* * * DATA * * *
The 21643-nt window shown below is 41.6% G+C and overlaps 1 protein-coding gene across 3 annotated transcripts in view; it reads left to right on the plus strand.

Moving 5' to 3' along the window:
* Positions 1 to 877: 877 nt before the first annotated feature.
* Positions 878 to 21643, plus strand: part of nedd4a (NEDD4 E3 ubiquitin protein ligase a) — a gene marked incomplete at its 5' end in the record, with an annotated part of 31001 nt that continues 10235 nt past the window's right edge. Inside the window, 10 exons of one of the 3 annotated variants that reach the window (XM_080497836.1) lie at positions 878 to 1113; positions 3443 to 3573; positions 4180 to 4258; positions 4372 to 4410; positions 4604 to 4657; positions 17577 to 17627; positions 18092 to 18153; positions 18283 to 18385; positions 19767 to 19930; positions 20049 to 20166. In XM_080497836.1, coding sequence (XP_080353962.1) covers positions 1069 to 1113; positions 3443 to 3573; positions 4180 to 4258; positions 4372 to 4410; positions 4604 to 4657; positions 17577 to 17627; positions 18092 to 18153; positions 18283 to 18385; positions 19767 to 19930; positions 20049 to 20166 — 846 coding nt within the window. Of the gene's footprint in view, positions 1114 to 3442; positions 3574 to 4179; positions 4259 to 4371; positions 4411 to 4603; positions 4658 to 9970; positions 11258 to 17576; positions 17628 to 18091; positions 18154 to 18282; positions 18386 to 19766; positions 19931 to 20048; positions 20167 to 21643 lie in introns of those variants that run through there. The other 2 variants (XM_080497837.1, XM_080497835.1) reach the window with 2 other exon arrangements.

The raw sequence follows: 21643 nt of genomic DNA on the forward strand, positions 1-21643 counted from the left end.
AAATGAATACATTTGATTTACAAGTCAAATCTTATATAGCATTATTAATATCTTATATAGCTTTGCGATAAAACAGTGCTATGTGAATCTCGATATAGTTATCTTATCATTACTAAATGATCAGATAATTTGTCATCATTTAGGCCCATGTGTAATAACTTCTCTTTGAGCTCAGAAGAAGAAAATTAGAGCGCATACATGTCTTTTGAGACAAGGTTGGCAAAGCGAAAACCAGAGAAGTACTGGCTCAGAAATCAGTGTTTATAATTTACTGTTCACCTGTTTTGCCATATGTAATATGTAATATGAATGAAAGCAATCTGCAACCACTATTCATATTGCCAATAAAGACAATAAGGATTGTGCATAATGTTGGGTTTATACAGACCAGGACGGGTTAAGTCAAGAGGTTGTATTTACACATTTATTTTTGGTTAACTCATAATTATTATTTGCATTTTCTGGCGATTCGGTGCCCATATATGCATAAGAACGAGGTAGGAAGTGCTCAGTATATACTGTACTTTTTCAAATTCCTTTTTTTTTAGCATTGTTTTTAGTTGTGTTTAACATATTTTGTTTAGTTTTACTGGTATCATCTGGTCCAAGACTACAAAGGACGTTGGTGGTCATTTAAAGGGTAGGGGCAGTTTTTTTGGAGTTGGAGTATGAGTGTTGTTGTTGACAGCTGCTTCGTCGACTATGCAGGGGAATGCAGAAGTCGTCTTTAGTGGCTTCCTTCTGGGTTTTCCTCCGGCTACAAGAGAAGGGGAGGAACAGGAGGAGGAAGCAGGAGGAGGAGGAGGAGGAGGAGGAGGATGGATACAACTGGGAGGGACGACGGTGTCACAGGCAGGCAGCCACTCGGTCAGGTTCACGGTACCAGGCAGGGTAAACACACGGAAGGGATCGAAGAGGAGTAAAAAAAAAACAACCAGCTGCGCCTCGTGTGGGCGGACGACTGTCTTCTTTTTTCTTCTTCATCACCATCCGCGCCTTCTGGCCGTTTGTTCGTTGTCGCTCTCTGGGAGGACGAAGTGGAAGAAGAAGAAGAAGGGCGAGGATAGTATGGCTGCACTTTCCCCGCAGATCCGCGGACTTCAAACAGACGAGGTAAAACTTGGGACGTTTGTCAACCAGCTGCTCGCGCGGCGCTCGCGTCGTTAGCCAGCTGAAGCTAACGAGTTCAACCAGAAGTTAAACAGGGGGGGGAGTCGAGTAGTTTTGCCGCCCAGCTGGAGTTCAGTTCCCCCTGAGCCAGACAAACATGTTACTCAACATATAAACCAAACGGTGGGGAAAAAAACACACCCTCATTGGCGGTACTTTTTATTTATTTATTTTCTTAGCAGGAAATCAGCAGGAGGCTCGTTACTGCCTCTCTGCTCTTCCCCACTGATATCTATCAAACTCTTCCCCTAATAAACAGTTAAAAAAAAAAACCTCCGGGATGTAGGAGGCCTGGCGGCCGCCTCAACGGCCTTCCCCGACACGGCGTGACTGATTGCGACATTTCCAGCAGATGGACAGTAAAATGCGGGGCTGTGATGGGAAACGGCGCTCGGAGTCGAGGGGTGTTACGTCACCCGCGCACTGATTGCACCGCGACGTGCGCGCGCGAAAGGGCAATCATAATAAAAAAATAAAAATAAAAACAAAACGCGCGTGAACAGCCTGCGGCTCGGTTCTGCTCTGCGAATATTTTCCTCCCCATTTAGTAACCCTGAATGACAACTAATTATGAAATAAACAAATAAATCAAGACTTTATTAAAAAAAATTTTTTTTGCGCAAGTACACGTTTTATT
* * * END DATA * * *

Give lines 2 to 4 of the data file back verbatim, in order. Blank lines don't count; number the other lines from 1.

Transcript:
Moving 5' to 3' along the window:
* Positions 1 to 877: 877 nt before the first annotated feature.
* Positions 878 to 21643, plus strand: part of nedd4a (NEDD4 E3 ubiquitin protein ligase a) — a gene marked incomplete at its 5' end in the record, with an annotated part of 31001 nt that continues 10235 nt past the window's right edge. Inside the window, 10 exons of one of the 3 annotated variants that reach the window (XM_080497836.1) lie at positions 878 to 1113; positions 3443 to 3573; positions 4180 to 4258; positions 4372 to 4410; positions 4604 to 4657; positions 17577 to 17627; positions 18092 to 18153; positions 18283 to 18385; positions 19767 to 19930; positions 20049 to 20166. In XM_080497836.1, coding sequence (XP_080353962.1) covers positions 1069 to 1113; positions 3443 to 3573; positions 4180 to 4258; positions 4372 to 4410; positions 4604 to 4657; positions 17577 to 17627; positions 18092 to 18153; positions 18283 to 18385; positions 19767 to 19930; positions 20049 to 20166 — 846 coding nt within the window. Of the gene's footprint in view, positions 1114 to 3442; positions 3574 to 4179; positions 4259 to 4371; positions 4411 to 4603; positions 4658 to 9970; positions 11258 to 17576; positions 17628 to 18091; positions 18154 to 18282; positions 18386 to 19766; positions 19931 to 20048; positions 20167 to 21643 lie in introns of those variants that run through there. The other 2 variants (XM_080497837.1, XM_080497835.1) reach the window with 2 other exon arrangements.